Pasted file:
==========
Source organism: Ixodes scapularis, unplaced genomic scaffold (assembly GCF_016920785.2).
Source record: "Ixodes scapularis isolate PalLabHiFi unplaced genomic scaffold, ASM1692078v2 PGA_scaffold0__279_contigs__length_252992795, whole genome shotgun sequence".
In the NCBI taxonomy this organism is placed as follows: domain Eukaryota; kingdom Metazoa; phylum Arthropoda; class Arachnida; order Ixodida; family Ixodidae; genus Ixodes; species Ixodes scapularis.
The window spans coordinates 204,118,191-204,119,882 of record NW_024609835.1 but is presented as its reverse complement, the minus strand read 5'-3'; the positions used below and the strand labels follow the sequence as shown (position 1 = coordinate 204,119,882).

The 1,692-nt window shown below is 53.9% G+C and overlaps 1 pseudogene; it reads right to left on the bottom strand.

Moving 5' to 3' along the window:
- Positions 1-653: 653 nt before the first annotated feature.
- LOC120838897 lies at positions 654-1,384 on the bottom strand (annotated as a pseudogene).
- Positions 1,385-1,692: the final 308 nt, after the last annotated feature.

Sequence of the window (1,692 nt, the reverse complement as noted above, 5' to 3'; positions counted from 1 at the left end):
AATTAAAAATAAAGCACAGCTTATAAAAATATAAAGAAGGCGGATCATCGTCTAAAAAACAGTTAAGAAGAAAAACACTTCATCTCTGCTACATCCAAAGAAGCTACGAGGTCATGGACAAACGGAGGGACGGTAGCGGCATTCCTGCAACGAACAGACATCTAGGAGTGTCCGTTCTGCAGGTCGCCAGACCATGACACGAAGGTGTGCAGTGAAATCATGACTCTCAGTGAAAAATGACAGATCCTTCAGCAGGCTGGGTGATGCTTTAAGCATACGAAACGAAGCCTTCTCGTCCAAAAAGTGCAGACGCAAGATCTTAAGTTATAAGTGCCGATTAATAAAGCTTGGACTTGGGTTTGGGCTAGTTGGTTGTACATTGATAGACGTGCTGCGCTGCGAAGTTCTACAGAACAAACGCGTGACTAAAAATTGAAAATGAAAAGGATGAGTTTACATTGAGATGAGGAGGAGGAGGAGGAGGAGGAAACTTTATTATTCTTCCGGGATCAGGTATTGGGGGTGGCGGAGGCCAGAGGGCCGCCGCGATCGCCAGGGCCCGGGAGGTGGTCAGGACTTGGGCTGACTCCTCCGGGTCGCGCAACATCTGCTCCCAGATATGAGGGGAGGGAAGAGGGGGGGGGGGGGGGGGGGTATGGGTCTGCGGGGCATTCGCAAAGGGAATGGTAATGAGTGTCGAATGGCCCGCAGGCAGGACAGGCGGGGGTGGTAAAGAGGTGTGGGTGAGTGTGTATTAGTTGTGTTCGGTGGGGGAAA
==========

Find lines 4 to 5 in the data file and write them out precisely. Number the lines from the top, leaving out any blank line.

The window spans coordinates 204,118,191-204,119,882 of record NW_024609835.1 but is presented as its reverse complement, the minus strand read 5'-3'; the positions used below and the strand labels follow the sequence as shown (position 1 = coordinate 204,119,882).

The 1,692-nt window shown below is 53.9% G+C and overlaps 1 pseudogene; it reads right to left on the bottom strand.